5.7m taxpayers still to file tax returnsby
The clock is ticking for the nearly 5.7m taxpayers left to file their 2022/23 tax return before the 31 January deadline, who are having to do so with limited telephone support.
There may be less than a month before the self assessment deadline, but 5.7m taxpayers still haven’t managed to tick this task off their 2023 to-do list before welcoming in the New Year.
This number of taxpayers left to file mirrors the number at the start of 2023.
Filing over the festive period
Of the 6.5m taxpayers who have already filed, a number used the Christmas and New Year period to tackle their tax obligations.
HMRC has reported that 23,724 taxpayers filed on New Year’s Day – this is more than the 17,571 taxpayers last January who stuck to their New Year resolution to submit their tax return.
On New Year’s Eve, 25,593 taxpayers filed their returns, with 127 opting to complete theirs moments after singing Auld Lang Syne – between midnight and 12.59am.
Similarly, taxpayers and accountants used the three-day Christmas period to give themselves the present of tax return-free January.
HMRC has revealed that 25,769 returns were filed over the festive period. Christmas Eve saw 8,876 filed, while 4,757 were submitted on Christmas Day, with the peak seeing 402 returns filed as the turkey was being carved between noon and 12.59pm. There was slightly more action on Boxing Day, with 12,136 tax returns filed.
Myrtle Lloyd, HMRC’s director general for customer services, said: “The clock is ticking for those customers yet to file their tax return. Don’t put it off – kick start the new year by sorting your self assessment.”
Lloyd’s rallying call for taxpayers to not leave their tax returns until the last minute comes as HMRC has limited telephone support in the run up to the 31 January deadline.
In early December, HMRC announced that it will be screening calls until the deadline to assess the complexity of taxpayers’ and agents’ questions, and any that it thinks can be answered using online resources will be directed to a digital service.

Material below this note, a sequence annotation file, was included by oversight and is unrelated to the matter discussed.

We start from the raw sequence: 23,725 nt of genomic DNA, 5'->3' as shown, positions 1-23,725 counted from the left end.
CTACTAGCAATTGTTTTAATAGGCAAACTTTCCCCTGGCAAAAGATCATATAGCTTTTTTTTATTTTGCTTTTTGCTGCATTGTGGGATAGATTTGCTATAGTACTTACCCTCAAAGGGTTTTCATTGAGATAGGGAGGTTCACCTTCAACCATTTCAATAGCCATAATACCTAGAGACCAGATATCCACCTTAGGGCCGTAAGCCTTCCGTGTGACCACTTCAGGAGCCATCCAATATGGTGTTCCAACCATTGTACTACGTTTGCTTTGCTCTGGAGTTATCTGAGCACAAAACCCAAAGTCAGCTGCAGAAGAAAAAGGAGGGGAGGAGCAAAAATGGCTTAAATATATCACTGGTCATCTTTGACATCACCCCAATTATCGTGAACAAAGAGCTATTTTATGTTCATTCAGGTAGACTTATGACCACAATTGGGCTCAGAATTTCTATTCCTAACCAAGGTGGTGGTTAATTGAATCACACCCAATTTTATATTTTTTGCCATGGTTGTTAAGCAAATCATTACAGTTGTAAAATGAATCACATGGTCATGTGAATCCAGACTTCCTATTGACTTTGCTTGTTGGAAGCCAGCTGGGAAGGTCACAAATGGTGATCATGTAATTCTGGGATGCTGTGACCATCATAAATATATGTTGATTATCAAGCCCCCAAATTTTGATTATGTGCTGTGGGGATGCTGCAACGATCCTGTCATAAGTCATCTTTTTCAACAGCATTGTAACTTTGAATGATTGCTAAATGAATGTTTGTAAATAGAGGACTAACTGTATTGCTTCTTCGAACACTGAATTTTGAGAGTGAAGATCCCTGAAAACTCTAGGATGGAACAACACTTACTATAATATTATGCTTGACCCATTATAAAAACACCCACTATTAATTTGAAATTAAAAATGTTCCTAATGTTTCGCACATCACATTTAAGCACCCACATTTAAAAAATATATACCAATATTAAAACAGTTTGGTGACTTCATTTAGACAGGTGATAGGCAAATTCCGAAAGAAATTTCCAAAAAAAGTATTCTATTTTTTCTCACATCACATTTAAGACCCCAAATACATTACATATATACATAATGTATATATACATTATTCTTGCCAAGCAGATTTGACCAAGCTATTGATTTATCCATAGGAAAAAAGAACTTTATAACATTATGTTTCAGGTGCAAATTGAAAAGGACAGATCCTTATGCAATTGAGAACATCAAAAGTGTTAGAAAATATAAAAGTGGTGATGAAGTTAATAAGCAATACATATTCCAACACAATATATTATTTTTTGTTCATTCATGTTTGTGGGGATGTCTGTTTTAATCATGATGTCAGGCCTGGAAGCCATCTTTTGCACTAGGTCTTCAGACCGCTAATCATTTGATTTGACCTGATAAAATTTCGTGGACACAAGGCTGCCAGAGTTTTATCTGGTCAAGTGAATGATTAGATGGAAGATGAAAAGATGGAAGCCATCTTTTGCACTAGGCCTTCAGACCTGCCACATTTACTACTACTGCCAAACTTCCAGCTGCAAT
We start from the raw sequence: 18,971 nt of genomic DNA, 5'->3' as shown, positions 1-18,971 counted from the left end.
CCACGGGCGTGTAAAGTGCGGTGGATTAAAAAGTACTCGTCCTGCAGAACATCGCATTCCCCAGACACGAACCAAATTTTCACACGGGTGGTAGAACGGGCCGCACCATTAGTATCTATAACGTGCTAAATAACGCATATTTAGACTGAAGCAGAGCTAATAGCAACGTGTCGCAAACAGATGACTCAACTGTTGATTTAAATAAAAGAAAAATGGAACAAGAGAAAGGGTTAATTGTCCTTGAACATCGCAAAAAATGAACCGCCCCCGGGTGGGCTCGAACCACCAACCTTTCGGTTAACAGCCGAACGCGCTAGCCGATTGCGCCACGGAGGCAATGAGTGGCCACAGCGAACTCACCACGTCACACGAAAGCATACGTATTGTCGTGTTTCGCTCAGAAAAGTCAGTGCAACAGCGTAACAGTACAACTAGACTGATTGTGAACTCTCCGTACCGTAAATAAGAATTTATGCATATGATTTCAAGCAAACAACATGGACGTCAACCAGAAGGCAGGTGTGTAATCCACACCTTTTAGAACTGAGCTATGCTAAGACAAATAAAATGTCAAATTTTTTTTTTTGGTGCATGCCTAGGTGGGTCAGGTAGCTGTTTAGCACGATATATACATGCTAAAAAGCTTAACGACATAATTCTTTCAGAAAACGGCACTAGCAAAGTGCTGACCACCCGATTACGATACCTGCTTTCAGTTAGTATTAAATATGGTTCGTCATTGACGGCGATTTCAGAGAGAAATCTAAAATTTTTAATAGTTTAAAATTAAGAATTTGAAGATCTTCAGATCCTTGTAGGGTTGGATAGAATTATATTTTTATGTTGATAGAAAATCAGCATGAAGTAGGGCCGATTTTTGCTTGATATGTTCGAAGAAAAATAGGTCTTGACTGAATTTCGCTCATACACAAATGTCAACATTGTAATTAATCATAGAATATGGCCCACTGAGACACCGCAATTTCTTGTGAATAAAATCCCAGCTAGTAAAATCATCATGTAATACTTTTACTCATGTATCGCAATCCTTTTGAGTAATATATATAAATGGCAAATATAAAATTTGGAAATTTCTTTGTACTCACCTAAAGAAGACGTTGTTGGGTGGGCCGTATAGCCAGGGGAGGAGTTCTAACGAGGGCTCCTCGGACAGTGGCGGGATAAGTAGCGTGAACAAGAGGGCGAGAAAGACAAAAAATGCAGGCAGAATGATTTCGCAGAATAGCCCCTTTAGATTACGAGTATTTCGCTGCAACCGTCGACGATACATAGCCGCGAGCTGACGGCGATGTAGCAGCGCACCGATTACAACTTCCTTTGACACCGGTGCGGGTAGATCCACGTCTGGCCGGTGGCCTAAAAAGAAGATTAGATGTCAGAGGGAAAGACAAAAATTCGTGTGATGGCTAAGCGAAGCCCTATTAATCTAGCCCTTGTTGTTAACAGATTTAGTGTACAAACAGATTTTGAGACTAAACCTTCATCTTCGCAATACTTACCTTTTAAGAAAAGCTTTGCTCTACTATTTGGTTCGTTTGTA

Meanwhile, the Agent Dedicated Line will take calls only about self assessment filing, and payments and repayments, during this SA peak, leaving agents with other queries, including PAYE, having to use other channels or online assistance.
Shortly before Christmas, HMRC also reminded agents to “not use multiple contact channels when trying to contact us”. As an example, it said that agents shouldn’t call and use the webchat at the same time for the same query as “this is creating additional and needless demand for our services”.
AccountingWEB readers have raised concerns about the restrictions. Regular reader Fact Checker, who flagged the HMRC missive to agents on Any Answers, said: “People (whether agents or taxpayers) don’t in general choose to phone HMRC as one of several options. They do so because the other options don’t exist or (frequently) exist but are broken, and the need for an answer or a resolution is desperate.”
The new restrictions to the telephone support service comes after the self assessment helplines were closed for three months during the summer, sparking fears at the time that it would create a bottleneck of taxpayers trying to file in January.
As reader Open All Hours reflected in December: “If HMRC had been capable of dealing with matters promptly at the less busy time there would not be a need to chase them at a more busy time.”
Last January, the average wait times for the helpline increased to 27 minutes, compared to 12 minutes in January 2022.